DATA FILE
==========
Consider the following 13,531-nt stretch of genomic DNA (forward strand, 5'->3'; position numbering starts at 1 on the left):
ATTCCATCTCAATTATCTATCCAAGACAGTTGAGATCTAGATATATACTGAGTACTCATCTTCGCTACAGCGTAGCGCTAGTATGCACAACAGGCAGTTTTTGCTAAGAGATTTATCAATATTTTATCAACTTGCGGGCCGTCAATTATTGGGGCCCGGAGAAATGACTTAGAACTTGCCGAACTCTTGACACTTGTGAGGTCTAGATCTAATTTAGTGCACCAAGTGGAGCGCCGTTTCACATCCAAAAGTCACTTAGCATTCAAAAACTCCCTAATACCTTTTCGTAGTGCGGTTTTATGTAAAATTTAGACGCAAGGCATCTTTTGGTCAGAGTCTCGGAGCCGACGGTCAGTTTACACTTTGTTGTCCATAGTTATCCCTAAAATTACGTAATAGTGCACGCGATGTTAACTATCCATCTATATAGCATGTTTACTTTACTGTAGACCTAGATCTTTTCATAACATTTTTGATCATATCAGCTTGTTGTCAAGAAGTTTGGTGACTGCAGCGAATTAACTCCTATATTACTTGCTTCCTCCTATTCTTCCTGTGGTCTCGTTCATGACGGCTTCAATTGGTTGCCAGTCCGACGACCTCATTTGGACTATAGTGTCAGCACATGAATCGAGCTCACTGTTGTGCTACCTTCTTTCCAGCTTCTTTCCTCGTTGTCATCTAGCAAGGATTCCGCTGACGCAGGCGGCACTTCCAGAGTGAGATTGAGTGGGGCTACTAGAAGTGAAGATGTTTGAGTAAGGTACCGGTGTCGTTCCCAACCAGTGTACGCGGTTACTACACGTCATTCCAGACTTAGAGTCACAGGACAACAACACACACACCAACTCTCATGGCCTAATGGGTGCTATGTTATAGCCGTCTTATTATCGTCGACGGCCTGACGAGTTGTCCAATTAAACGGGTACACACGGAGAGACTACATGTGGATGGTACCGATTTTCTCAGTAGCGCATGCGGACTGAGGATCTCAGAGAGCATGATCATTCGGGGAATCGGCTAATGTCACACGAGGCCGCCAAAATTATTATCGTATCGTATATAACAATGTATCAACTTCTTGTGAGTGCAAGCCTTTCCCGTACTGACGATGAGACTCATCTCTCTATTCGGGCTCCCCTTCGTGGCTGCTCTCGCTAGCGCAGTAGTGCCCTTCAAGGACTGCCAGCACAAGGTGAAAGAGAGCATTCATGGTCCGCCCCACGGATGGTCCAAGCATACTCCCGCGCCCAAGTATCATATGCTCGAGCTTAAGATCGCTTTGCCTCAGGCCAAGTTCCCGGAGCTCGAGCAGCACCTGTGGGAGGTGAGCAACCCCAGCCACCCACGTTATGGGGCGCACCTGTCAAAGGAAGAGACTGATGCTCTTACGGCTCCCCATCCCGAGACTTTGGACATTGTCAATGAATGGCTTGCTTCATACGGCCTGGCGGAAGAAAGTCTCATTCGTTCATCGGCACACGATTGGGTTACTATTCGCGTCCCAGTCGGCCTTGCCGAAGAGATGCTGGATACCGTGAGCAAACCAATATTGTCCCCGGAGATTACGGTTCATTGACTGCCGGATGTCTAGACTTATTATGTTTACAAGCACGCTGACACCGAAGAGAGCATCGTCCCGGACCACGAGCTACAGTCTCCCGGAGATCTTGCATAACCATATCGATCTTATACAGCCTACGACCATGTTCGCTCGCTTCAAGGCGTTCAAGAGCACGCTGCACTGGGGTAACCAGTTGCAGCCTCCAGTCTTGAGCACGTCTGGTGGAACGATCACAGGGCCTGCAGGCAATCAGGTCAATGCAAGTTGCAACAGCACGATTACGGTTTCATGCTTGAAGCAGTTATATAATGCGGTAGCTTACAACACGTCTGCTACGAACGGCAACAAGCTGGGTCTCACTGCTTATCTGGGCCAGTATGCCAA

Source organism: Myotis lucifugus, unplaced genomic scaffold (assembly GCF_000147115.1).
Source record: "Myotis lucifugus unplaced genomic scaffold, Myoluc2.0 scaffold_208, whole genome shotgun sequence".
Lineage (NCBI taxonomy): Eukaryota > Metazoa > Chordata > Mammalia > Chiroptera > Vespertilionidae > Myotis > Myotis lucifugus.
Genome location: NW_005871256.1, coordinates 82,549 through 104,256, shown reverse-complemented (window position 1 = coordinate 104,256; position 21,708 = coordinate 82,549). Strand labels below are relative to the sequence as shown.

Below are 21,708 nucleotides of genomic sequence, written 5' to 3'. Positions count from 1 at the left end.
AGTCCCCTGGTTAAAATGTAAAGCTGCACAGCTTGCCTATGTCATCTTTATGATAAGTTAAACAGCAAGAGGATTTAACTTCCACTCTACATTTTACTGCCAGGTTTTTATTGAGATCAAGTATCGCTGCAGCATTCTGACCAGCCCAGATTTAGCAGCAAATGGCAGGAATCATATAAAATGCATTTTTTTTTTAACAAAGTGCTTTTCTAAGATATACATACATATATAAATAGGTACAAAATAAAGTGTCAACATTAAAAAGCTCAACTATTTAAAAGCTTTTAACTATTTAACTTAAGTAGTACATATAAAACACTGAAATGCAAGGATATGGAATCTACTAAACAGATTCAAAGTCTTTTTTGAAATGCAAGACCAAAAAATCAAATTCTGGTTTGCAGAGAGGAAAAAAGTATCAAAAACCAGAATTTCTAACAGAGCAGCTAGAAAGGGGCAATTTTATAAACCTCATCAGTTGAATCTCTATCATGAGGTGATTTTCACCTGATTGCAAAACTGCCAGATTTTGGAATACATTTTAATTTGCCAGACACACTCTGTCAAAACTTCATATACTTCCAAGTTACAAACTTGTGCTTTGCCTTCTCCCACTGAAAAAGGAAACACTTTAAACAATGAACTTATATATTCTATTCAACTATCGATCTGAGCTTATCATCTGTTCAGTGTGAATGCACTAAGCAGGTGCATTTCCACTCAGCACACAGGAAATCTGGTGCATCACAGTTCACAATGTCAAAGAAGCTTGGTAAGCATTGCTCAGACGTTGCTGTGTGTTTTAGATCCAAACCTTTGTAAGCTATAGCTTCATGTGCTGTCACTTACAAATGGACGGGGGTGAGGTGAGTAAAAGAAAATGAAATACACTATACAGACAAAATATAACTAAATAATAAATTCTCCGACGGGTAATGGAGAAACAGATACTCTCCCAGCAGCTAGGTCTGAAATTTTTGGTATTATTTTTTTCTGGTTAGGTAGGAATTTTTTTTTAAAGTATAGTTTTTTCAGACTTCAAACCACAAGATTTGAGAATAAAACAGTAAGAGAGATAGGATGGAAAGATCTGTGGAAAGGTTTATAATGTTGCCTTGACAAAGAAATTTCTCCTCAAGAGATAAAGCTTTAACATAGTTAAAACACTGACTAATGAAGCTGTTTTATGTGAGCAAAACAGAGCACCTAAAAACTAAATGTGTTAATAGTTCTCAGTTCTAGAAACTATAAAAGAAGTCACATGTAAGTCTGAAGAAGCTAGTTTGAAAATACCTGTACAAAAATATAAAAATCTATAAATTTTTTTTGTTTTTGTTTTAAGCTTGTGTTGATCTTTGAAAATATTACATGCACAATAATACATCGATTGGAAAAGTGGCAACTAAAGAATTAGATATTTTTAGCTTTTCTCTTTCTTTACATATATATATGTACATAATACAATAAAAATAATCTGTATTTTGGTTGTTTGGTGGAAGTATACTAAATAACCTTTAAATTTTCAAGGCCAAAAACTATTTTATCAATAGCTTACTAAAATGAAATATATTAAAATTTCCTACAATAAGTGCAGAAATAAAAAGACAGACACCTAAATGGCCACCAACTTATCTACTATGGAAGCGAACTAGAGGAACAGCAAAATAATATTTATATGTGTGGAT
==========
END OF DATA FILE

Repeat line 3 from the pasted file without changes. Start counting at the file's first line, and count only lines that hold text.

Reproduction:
Source organism: Myotis lucifugus, unplaced genomic scaffold (assembly GCF_000147115.1).